How Sweet It Is...

Trip Start Oct 25, 2007
Trip End May 15, 2008

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Flag of Germany  ,
Wednesday, January 30, 2008

When I was little kid, my Mom used to give us spare change so that we could walk to the store and buy candy. My brother usually bought taffy or those ring suckers that you stick on your finger. Not me...I ALWAYS bought chocolate. I was particularly fond of Hershey bars and Butterfingers but I would eat almost anything as long as it had chocolate in it.

Now that I'm all grown up, I eat chocolate almost every day. So you can only imagine how excited I was when I found out that there was a Chocolate Museum here in Cologne. When Steve first told me about it, he said that there was a "chocolate fountain" inside where you could literally taste free-flowing milk chocolate. That's all I needed to hear.

When we first got to the museum called, "Schokoladenmuseum Koln", it wasn't anything like what I was expecting it to be. For some reason, I thought it was going to be a series of chocolate rivers and waterfalls like you would see in a "Willy Wonka" movie. And when I saw all of the little kids waiting to go inside, I was certain that it would be geared toward children. But when the tour began with the "Origin of the Cocoa Bean", I quickly realized how wrong I was.

Fairly certain that most young children have no interest in cocoa beans or even know what they are, I suddenly realized that this REALLY was a museum and not the animated children's tour I originally thought it would be. Feeling quite foolish, I recovered nicely knowing that no one knew of my ignorance (especially Steve).

When we first began the tour of the museum, we had the option to go on a group tour or walk through it on our own. Clearly we chose the latter. Neither Steve nor I had the patience to listen to a tour guide jibber jabber for an hour. Anyway, as we made our way through the museum, we saw numerous pictures, artifacts, and displays that showed the cultivation process of the cocoa plant. We learned that the beans of this plant are used to make cocoa, which is the key ingredient in chocolate. On average it takes 35 cocoa beans to make one candy bar!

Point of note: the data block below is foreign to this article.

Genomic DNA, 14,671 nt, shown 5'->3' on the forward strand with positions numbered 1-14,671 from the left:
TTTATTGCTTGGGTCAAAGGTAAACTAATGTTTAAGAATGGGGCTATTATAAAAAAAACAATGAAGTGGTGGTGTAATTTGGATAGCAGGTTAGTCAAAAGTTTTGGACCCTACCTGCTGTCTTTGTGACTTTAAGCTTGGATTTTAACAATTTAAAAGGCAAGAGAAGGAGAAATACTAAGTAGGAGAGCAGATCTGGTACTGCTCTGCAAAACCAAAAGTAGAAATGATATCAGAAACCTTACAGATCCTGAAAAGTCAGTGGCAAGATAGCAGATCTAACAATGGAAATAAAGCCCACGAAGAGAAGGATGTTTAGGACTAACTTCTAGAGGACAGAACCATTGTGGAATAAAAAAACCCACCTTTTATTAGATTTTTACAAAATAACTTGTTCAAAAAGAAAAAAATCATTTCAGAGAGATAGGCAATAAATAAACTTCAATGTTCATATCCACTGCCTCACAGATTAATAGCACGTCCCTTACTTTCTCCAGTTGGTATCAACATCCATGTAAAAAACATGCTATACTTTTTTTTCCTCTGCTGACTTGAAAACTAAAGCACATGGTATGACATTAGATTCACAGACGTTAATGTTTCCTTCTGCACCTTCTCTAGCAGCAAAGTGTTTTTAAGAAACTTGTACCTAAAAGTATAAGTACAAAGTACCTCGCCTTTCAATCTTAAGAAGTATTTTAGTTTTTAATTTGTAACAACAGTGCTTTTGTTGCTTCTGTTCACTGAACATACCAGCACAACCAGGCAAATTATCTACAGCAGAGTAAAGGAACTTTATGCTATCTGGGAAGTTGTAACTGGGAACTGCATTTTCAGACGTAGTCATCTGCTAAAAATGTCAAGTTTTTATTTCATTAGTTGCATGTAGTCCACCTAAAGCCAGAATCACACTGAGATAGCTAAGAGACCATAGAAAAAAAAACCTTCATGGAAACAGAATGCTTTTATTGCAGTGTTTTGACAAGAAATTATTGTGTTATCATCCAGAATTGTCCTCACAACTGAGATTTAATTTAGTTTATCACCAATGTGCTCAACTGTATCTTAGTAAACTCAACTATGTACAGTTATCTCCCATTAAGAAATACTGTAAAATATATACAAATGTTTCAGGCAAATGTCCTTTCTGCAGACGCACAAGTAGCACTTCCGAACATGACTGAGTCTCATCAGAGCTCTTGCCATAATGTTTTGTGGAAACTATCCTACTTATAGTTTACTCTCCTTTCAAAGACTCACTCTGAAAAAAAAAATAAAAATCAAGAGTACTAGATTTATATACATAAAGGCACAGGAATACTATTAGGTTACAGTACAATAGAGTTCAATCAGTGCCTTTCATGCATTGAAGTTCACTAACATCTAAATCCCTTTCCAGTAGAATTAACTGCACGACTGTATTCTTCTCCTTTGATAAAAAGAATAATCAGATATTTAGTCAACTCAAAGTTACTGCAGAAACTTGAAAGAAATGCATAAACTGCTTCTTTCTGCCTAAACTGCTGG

Once we walked through the actual "museum" part of the tour, we entered the "processing" area. In this section, we watched chocolate go through various stages as it cycled through several different types of machines. Though the process was very interesting, I found it difficult to pay attention because the aroma of chocolate was so distracting. When something smells so good that it makes your mouth water, it's hard to focus on anything else. All I could think about was skipping to the end of the tour so that I could have a taste. It was almost unbearable! Those of you who love chocolate as much as I do, know exactly what I'm talking about!

Because of Steve's background in Engineering, he was fascinated by how everything worked. So while he was reading the display at EVERY single station, I had no other choice but to stare at the chocolate running through all of the machines. It was torture. I saw milk chocolate everywhere...spinning on wheels, flowing inside tubes, and dripping into tanks filled with even more chocolate. It was almost too much to take!